Written by Alan Moretti, Healthcare Technology Management Advisor

Welcome to this first installment of the “Bridging the Gap” column. So, one may ask, what is the gap being bridged? Great question, this column will speak to the theme of each magazine issue and involve individuals to share the perspectives of clinical users and service engineers. One of the goals is to create a thought-provoking synergy and bond-strengthening relationship between clinical equipment users and the service engineering support group.

The theme of this month’s column is ultrasound. Joining me are two experienced ultrasound imaging professionals. Julie Cardoso is an Ultrasound Clinical Director. Robert Dierkes is an Ultrasound Imaging Engineer. Julie and Robert were asked questions related to training, informatics (the IT thing), transducer care and the perception of skill/problem reporting all leading toward the “perceived and real gaps” that they see from their vantage points.
OK, here we go.

Julie and Robert, when discussing training and how that relates to service skills, said that original equipment manufacturers (OEMs) and Independent Service Organizations (ISOs) training curriculums both have positives and negatives. The OEM training offerings are viewed by clinical users as the superior of the two options. This was not a surprise, but it confirms that there are significant perception hurdles that exist for ISOs to win over clinical users.

Now, when we discussed informatics (a.k.a. IT) you know that regarding the “interaction thing” the reaction was an overwhelmingly “V-tach” pain point. Both Julie and Robert went to town. A common disconnect both the clinical users and imaging service professionals clearly agree on is that there is a significant gap in each group’s understanding of how to navigate in an IT environment! What’s an AE title? IP and Mac address? What does bandwidth have to do with getting the image from the ultrasound equipment to the radiologist’s review station? Lots of education and improvement are needed for clinical users and imaging equipment service personnel alike.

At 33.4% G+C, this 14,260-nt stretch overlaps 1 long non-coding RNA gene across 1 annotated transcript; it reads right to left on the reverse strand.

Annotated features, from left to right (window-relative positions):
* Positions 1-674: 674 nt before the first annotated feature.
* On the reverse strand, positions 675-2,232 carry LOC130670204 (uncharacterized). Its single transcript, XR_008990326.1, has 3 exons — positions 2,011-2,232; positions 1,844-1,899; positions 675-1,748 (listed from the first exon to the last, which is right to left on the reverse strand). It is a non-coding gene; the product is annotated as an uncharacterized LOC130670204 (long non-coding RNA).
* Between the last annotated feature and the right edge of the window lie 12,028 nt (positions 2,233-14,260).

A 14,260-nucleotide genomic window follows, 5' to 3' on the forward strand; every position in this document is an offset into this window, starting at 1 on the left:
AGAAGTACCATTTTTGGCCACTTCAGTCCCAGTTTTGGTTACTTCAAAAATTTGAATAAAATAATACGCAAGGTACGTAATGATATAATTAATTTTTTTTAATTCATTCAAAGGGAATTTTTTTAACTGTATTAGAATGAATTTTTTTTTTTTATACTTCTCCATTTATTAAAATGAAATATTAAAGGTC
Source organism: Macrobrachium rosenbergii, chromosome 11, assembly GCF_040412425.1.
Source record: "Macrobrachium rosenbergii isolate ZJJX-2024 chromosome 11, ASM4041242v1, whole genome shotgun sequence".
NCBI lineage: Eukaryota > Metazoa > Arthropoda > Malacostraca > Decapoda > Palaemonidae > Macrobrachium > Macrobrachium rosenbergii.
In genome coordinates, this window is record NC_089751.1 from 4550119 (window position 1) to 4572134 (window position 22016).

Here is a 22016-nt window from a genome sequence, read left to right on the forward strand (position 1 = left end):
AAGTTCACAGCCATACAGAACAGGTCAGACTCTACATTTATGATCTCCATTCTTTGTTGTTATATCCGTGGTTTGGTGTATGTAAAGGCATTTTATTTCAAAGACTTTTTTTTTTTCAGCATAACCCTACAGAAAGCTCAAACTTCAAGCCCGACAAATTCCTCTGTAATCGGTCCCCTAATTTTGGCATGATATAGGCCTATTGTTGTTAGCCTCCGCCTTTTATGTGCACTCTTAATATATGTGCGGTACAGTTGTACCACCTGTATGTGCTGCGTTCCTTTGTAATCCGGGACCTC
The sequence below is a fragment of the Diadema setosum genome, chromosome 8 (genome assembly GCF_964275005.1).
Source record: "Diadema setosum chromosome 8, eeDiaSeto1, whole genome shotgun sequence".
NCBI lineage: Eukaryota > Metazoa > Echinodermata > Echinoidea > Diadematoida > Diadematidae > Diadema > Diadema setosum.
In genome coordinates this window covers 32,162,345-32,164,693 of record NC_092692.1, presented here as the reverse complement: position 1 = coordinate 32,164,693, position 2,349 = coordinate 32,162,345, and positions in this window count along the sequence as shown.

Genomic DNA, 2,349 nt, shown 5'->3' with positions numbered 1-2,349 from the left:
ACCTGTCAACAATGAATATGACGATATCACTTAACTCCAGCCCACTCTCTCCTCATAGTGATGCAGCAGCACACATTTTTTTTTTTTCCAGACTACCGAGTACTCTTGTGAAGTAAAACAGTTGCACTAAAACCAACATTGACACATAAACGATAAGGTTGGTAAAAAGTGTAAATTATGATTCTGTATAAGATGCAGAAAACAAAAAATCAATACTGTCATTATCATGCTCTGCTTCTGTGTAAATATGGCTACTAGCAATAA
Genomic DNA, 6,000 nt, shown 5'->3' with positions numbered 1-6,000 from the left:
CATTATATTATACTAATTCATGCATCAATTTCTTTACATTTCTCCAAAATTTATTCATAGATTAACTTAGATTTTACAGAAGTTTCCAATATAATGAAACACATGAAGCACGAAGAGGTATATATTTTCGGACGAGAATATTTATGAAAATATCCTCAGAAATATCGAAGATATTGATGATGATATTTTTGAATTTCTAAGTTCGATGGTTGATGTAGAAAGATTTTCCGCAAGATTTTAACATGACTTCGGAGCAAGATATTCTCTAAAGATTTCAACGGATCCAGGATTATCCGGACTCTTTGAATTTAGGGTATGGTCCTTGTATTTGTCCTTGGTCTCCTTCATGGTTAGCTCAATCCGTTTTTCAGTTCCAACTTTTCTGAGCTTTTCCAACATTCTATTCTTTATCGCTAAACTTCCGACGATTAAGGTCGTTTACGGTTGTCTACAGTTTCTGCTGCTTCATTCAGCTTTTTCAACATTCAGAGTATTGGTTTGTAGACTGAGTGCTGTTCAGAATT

Then, we spoke about transducer care and handling. This is another Pandora’s box and an opportunity for improvement, according to Julie and Robert. Pre-inspecting the transducers for nicks, cuts and pinholes prior to any cleaning was recognized as the number one gap improvement opportunity. Julie and Robert said they feel there is need for improved awareness and visibility. The outcomes induced when fluid invasion occurs is almost always traced back to a lack of clinical user QA. Also, imaging service engineers are still on the hook to fully examine each transducer from plug to applicator tip during every PM inspection. How many of you really do that?

Lastly, the conversation with Julie and Robert turned to some brunt dialog as to how clinical users report equipment service problems and the expectations of those attempting to provide service solutions to remediate the reported equipment problems. The bridging of this gap is much better than some may think. The comments shared by Julie and Robert gave the impression that reporting equipment service events are sent and received well enough that a collaborative effort exists to enable a service solution plan to successfully occur. Unclear communication, as we all hear so often, is the “weakest link of all chains.” So, I conclude this first Bridging the Gap column with a reminder that perception is 80 percent of reality. ICE